Exposure & Contempt

This blog occasionally reports on the media’s obsession with the misdeeds of misanthropic celebrities — though mostly in the context of how those misdeeds relate to the notion that “all publicity is good publicity.”

Last night, Forbes.com posted a piece on a study that tested this axiom by measuring the effect of excessive media exposure — good and bad — on the celeb’s reputation.

“And while overexposure may have less to do with the precise number of headlines than it does the public’s perception of the celebrity, the 15 stars on our list have proved that familiarity can, and does, breed contempt.”

When asked whether it’s the media (e.g., Conde Nast, Getty Images, Us Weekly, TMZ…) or the celebs themselves that drive the dance, one sensible Hollywood publicist Stan Rosenfield (whom I know from my earliest days in the biz) had this to say:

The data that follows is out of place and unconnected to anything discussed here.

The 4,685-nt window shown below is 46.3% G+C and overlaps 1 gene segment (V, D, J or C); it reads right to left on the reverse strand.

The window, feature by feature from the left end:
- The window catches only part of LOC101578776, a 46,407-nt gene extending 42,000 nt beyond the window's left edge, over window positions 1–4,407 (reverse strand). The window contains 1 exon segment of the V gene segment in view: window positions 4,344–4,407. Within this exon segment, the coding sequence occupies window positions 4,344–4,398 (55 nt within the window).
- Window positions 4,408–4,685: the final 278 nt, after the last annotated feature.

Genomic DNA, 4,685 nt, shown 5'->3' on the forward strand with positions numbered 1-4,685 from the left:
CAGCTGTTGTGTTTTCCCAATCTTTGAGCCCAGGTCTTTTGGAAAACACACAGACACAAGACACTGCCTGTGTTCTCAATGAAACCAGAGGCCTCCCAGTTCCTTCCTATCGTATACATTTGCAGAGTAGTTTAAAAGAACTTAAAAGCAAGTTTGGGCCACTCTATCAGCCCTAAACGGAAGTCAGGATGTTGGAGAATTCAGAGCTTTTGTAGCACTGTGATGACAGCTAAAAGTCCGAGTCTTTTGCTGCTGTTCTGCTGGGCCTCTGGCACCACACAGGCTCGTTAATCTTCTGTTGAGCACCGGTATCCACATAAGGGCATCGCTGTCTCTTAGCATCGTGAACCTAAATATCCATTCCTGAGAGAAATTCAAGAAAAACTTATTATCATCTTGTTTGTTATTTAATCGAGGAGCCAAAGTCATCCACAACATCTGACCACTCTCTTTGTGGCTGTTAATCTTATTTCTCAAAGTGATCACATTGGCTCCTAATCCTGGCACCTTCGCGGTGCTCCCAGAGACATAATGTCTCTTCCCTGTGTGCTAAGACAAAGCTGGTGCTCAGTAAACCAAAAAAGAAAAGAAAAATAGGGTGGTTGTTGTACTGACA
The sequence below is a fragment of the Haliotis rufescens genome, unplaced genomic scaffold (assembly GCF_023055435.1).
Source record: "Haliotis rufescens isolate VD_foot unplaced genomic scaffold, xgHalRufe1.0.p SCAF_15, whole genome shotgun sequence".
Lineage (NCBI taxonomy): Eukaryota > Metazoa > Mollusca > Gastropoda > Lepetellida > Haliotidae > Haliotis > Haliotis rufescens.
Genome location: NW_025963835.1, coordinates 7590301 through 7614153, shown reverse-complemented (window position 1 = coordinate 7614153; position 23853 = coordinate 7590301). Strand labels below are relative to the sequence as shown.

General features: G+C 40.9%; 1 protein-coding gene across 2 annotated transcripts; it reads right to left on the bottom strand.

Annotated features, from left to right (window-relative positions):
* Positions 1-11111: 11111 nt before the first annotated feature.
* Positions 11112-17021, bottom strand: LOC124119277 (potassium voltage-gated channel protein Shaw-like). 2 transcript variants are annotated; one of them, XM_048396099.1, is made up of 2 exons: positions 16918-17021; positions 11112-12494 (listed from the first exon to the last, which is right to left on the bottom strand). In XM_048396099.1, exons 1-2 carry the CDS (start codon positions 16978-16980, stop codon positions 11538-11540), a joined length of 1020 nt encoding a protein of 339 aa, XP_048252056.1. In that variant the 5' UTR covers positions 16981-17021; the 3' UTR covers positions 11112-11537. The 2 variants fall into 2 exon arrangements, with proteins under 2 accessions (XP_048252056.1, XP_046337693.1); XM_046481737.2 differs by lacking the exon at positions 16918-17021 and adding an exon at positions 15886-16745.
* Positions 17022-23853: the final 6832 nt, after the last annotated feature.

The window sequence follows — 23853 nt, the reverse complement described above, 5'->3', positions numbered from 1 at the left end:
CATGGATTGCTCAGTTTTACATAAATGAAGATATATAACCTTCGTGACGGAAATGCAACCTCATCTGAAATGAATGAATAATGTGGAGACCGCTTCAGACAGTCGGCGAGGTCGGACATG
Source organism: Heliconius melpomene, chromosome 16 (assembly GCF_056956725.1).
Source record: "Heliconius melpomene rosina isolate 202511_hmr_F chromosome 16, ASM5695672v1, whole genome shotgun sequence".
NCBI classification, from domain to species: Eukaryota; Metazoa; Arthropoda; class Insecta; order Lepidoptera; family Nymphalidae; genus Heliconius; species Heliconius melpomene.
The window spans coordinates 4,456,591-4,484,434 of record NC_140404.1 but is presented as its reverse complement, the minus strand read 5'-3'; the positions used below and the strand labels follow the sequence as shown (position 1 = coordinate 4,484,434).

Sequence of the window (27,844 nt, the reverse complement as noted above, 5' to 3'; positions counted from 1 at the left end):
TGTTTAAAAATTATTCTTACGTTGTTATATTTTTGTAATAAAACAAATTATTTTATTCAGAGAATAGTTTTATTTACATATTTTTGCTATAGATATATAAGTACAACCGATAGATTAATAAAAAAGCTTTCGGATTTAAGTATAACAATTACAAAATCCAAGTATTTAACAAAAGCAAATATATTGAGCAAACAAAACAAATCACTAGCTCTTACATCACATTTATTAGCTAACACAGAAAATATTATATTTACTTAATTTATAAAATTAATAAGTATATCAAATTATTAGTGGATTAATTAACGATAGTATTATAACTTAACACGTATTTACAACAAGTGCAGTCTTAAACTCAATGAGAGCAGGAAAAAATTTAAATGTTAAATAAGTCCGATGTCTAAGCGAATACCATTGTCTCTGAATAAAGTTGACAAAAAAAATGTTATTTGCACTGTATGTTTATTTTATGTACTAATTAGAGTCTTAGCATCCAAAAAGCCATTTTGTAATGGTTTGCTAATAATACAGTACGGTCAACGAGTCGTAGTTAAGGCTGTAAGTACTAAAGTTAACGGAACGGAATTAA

“‘Blame the celebs,’ says Rosenfield, whose clients include George Clooney and Robert De Niro. ‘It’s like the juggler’s lament: The balls go where you throw them,’ to cover you. And if you don’t (show up), they won’t.'”

Janice Min, who edits one of those glossies whose lifeblood runs with the trials and tribulations of the famous, and infamous, offered this:

“For certain celebrities, it becomes almost a survival instinct,” she said of that need for attention. “And after a period of time out of the press, there’s sort of a hunger or craving to get back in.”

Rosenfield offered Ms. Spears and her overexposed cohorts this advice for resuscitation:

“How can I miss you if you don’t go away?” he says. “Just go away.”

I would add one thing. “Stay away.”